Throughout the years the Horror genre has gone through various cycles. From the religious horror of the seventies with The Exorcist, to the the torture porn era of the noughties with Saw, the genre has gone through a lot of changes. This decade however we seem to be going through an ‘indie’ horror cycle. There has been at least one unique film in each subsequent year. This year there has been two, Robert Egger’s The Witch and now Babak Anvari’s Under the Shadow, both directorial debuts and both utterly terrifying.

Under the Shadow is set in 1980’s war torn Tehran where there are regular bombings from the neighbouring country of Iraq. It primarily follows Shideh, played by Narges Rashidi and her daughter Dorsa, played by Avin Manshadi who has to deal with living in this fractious city alone whilst the father has been called out to war. After a missile crashes into the apartment building and does not explode, there are whispers around the more religious side of the community that the missile has brought an evil presence, more specifically a Djinn. A Djinn is (according to Islamic culture) a supernatural creature and in the film it is later revealed that one of them may be haunting the family.

The central relationship between Shideh and Dorsa is vital to the film’s success. In fact the male character’s barely feature in this film which to be honest is pretty normal for a horror film. Shideh and Dorsa’s relationship is very complex and she is often exasperated by her daughter’s behaviour. There is a particularly uncomfortable fight between the two towards the end and at some points it seems like they are siblings rather than mother and daughter. The film echoes some of the themes explored in the 2014 film The Babadook which focused on a mother and a nightmare of a son. Both father figures are absent and the mother has to deal with raising a ‘difficult’ child in extraordinary circumstances.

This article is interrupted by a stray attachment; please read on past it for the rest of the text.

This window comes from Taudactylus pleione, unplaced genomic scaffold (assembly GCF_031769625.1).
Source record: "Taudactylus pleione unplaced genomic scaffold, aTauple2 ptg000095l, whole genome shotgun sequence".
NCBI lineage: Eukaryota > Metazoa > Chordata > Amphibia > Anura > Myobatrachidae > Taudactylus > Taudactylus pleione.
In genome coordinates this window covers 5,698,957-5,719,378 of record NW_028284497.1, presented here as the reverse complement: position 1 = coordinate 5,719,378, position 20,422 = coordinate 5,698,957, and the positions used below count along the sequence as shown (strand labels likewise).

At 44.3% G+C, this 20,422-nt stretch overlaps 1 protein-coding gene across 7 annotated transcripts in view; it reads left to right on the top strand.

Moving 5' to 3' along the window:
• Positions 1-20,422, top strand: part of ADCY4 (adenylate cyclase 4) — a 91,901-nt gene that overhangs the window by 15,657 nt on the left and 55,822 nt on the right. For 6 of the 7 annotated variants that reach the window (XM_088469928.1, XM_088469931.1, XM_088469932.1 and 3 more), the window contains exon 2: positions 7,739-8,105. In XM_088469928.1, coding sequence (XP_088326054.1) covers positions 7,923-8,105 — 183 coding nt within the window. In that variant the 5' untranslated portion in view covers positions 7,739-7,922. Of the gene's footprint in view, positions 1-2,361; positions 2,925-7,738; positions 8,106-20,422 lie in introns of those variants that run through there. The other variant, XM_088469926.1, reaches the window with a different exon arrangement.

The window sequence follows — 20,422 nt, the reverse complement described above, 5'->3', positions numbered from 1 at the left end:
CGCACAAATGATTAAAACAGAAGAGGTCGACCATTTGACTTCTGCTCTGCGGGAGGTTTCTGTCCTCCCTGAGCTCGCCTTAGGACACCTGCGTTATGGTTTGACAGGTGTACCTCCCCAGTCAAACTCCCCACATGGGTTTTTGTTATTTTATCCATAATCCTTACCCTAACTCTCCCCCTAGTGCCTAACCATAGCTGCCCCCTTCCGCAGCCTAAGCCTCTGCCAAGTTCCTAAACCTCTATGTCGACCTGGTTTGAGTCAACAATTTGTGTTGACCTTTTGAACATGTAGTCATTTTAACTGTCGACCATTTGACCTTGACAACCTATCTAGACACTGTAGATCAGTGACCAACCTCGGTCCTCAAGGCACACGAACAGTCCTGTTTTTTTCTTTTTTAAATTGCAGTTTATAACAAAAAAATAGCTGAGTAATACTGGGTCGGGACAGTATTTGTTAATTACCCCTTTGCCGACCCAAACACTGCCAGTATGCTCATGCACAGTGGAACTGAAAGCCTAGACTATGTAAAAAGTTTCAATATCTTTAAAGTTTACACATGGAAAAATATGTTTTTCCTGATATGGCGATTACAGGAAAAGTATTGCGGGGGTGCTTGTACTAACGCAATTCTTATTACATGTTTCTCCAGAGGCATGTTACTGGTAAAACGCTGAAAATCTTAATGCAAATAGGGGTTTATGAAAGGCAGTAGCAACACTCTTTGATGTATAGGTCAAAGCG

For a genre that doesn’t get the accolades or the respect as say Crime or War films, you can usually count on a horror film to deliver a strong female character. From Sigourney Weaver’s Ellen Ripley in the Alien films, to Jodie Foster’s Clarice Starling in The Silence of the Lambs, Narges Rashidi’s Shideh is no exception. From the very beginning she wants a better more independent future for herself which she attempts by applying to go back to university. She is mainly rejected because of her political actions during the Cultural Revolution. She also seems to reject some of the more traditional aspects of Iran. Shideh barely wears a Hijab and most of the time tries to avoid wearing one at all costs. When she has to flee the apartment from the malevolent spirits haunting it, she forgets to wear one and is chastised by the local (male) authorities. Shideh is also academic and level headed and mostly denies the existence of Djinn, unlike some of her more religious neighbours who state that they are mentioned in the Quran and in that sense they are a force to be feared and respected.

The scares in Under the Shadow are traumatic to say the least. Yes it relies on atmosphere and tension but it does utilise the ‘jump scare’ quite a lot. In more mainstream horror, a ‘jump scare’ can be a lazy way to manipulate scares from an audience, however this film uses the technique in a more abrupt and aggressive manner. It seems these Djinn spirits are relentless in their pursuit of Dorsa and soon enough they become a very real and dangerous threat. Some of the horror scenes are pretty disturbing and have a hallucinatory, dream like feel to them. I must admit I said a lot of expletives to myself during the film.

There is a lot going on and with the combination of war and horror it makes for an oppressive experience. It uses some of the usual genre clichés, creepy children, dolls and monsters under the bed but it is a challenging and thought provoking film, thanks to its exploration of the themes of feminism, parenting and religion. Under the Shadow reinforces the idea that the genre is best kept at a low budget, the scares feel raw and authentic and there are hardly any CGI shots. If The Babadook was the best horror of 2014 and It Follows for 2015, then surely Under the Shadow is the best horror of 2016, let the ‘Indie’ cycle continue.

Ben Cherry


Film Review: Café Society